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Badger culls - Debate in Parliament 11 December - Add your voice as a UK citizen

Badger culls: How to ask your MP to vote in the debate in Parliament this Wednesday 11 Dececember: #stopthecull via @RSPCA_official
1,861 badgers have been needlessly slaughtered since August and even though the pilot culls are now finished, the battle for badgers is far from over. 
There is an important debate in Parliament on WEDNESDAY 11TH DECEMBER to discuss the future of the culls. Please take action to ask your Member of Parliament to vote no to culling more badgers:
 Click to fill out this form to begin

The form is easy to fill out. Add your address and the campaign will find 'your' MP and send this message (which you can add to, of course). The text of the standard message is:
Following the failure of the pilot culls to meet even the revised minimum targets, despite an extension in both areas, I write to urge your attendance and continued support at an important and long overdue debate on the policy of badger culling this Wednesday 11th December. 
The events of the past weeks and months have been nothing less than farcical with ‘goal posts’ moved, a dramatic and unexplained drop in badger numbers and unwarranted extensions to both pilots. 
Experts in the field of wildlife disease management are now warning that the pilot culls could have made the spread of TB in cattle worse and the idea that the culls could now roll out across the country is a frightening one. 
The pilots prove that the cull is not a practical or achievable way to reduce the spread of bovineTB. 
This is not the right way to help farmers, cattle or badgers and it is time that the Government abandoned the policy in favour of improved bio-security measures, a comprehensive vaccination programme and tighter controls on the movement of cattle which are effectively enforced.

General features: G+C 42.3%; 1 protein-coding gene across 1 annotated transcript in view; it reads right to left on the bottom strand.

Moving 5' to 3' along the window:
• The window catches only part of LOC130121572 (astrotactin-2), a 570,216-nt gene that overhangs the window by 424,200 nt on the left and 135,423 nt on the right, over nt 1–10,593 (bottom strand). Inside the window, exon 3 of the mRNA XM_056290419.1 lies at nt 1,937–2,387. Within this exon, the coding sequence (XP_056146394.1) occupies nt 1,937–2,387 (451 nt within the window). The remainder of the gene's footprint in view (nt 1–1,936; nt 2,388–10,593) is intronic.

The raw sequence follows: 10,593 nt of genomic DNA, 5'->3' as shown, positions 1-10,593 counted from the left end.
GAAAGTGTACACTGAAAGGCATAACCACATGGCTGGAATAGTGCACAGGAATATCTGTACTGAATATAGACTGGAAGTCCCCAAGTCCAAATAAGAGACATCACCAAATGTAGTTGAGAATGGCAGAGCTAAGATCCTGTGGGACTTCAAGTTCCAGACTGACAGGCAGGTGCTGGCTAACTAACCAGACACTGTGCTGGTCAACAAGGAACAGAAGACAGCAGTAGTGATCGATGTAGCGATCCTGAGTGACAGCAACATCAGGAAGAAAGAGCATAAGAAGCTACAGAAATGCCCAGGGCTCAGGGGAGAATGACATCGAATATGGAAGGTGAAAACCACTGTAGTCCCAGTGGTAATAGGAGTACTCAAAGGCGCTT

The long overdue Westminster Hall debate on this issue on Wednesday 11th December will take place from 2:30 - 4pm. 
I urge you to attend and voice concerns about a wider roll out of the badger cull next year. 
I direct you to a useful briefing on this topic ahead of Wednesday's debate:
Here's the briefing document again:

Extract from briefing:
The effectiveness of the cull has to be judged under the framework defined by the Independent Scientific Group (ISG), appointed by the Government to manage the randomised badger culling trial (RBCT). 
The Government has claimed that its policy is based on conclusions from the Randomised Badger Culling Trial (RBCT). The RBCT was conducted from 1998 to 2006 and resulted in the killing of over 12,000 badgers. 
It found initially an average decrease in the disease of approximately 23% in the centre of proactively culled areas but an increase of approximately 29% on neighbouring land outside the culled area. 
This difference is thought to be due to the biology and behaviour of badgers, and the phenomenon known as “perturbation” where surviving badgers from the cull area and badgers from outside the cull area move to new areas as a consequence of cull disturbance, leading to increasing prevalence of bTB infection in badgers and a consequent increase in the risk of transfer of disease to cattle. 
Overall benefits from culling were modest with an average reduction of just 12-16% in the new herd incidence of infection over a period of several years. 
The final conclusion of the trial was that ‘badger culling can make no meaningful contribution to bovine TB control in Britain.’


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